Stamping Out Stamp Duties: Consumption or Property Taxes?
Please join us for the first Professional Development seminar of the year to hear from Dr May Li, Senior Lecturer, University of Melbourne on the welfare implications of property transaction taxes aka stamp duty.
About the topic
This paper seeks to examine the welfare implications of property transaction taxes-also known as stamp duties- in Australia, where the potential reforms to such taxation has been hotly debated lately. We first document some empirical facts of the Australian housing market which suggest that the increasing stamp duty burden for home buyers might be underlying the declining housing turnover rate and owner-to-owner transitions. We then develop a general equilibrium overlapping generations model with heterogeneous agents to model households’ housing demand over the life cycle, in particular, a housing preference shock is included to capture housing transitions driven by reasons other than changing size or quality. The model is calibrated to match the salient features of the Australian housing market. Counterfactual policy experiments are then conducted in which stamp duties on housing purchase are replaced with revenue neutral ad-valorem property taxes or consumption taxes. The main findings are as follows. First, while removing stamp duties does not influence house prices and rents much, it leads to substantial changes in housing allocations across different age groups. Removing stamp duties greatly relaxes the down payment constraint and increases the housing demand and home ownership of young households. Second, the elimination of stamp duties stimulates housing activities and increases the housing transition rates and the match quality of housing significantly. Third, it leads to a long run welfare gain of 3.2 percent under property tax and 1.5 percent under consumption tax, arising from a more efficient allocation of housing. Fourth, over the transition, existing renters who tend to be poorer are better off while existing homeowners who are relatively richer lose. However, homeowners are not hurt when stamp duties are replaced by consumption taxes.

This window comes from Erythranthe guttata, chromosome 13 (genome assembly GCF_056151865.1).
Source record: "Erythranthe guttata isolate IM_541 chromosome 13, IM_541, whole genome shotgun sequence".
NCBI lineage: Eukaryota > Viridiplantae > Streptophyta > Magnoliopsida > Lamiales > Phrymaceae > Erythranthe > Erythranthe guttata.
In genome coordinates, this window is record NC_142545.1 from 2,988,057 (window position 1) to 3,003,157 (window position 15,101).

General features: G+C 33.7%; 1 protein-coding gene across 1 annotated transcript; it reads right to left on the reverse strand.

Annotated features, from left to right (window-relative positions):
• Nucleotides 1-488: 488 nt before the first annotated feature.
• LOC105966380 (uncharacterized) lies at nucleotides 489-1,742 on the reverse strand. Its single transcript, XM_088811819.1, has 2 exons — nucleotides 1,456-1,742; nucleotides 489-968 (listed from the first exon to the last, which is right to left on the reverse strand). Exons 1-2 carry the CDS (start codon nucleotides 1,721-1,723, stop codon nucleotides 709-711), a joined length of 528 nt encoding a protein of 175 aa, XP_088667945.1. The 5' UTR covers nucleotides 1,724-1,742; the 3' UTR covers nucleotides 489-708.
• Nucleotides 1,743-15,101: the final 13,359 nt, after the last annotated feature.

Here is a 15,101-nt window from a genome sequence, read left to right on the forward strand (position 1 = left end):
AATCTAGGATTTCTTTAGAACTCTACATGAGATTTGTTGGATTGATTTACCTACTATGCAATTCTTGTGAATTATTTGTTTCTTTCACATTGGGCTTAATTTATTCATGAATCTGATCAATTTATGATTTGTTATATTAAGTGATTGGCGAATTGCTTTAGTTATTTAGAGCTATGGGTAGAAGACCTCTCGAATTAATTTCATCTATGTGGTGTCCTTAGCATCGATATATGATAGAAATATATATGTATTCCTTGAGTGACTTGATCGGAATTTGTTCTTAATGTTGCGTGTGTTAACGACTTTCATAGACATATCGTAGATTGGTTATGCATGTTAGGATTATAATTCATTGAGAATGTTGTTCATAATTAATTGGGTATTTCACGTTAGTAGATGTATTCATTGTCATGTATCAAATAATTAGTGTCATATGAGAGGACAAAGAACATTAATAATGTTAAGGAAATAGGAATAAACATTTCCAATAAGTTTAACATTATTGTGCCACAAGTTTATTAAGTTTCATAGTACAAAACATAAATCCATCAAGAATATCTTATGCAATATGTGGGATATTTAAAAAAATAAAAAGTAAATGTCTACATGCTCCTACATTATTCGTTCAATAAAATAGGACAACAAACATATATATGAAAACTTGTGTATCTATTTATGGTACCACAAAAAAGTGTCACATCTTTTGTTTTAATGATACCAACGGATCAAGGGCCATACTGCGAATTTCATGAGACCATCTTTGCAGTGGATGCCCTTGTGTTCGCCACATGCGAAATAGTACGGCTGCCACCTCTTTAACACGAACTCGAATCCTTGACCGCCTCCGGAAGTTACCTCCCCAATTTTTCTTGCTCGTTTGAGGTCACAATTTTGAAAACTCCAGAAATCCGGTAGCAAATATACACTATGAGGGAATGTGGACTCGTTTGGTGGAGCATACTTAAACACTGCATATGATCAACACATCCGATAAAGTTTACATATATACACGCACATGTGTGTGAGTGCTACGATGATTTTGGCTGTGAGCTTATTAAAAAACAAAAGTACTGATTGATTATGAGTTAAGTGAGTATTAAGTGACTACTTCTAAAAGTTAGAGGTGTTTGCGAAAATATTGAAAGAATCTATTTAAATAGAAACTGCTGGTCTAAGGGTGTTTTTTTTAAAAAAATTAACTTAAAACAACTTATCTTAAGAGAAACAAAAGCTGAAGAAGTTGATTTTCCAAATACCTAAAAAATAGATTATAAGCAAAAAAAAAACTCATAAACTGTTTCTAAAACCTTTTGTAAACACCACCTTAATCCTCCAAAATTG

About our speaker
May Li is a Senior Lecturer at Department of Economics, the University of Melbourne. She joined the University after receiving her Ph.D. in Economics from the University of Texas at Austin in 2005. Her main research interests are in macroeconomics, housing, and finance. She has published in Journal Economic Dynamics and Control, Economic Inquiry, The B.E. Journal of Macroeconomics, Canadian Journal of Economics, Macroeconomic Dynamics, etc.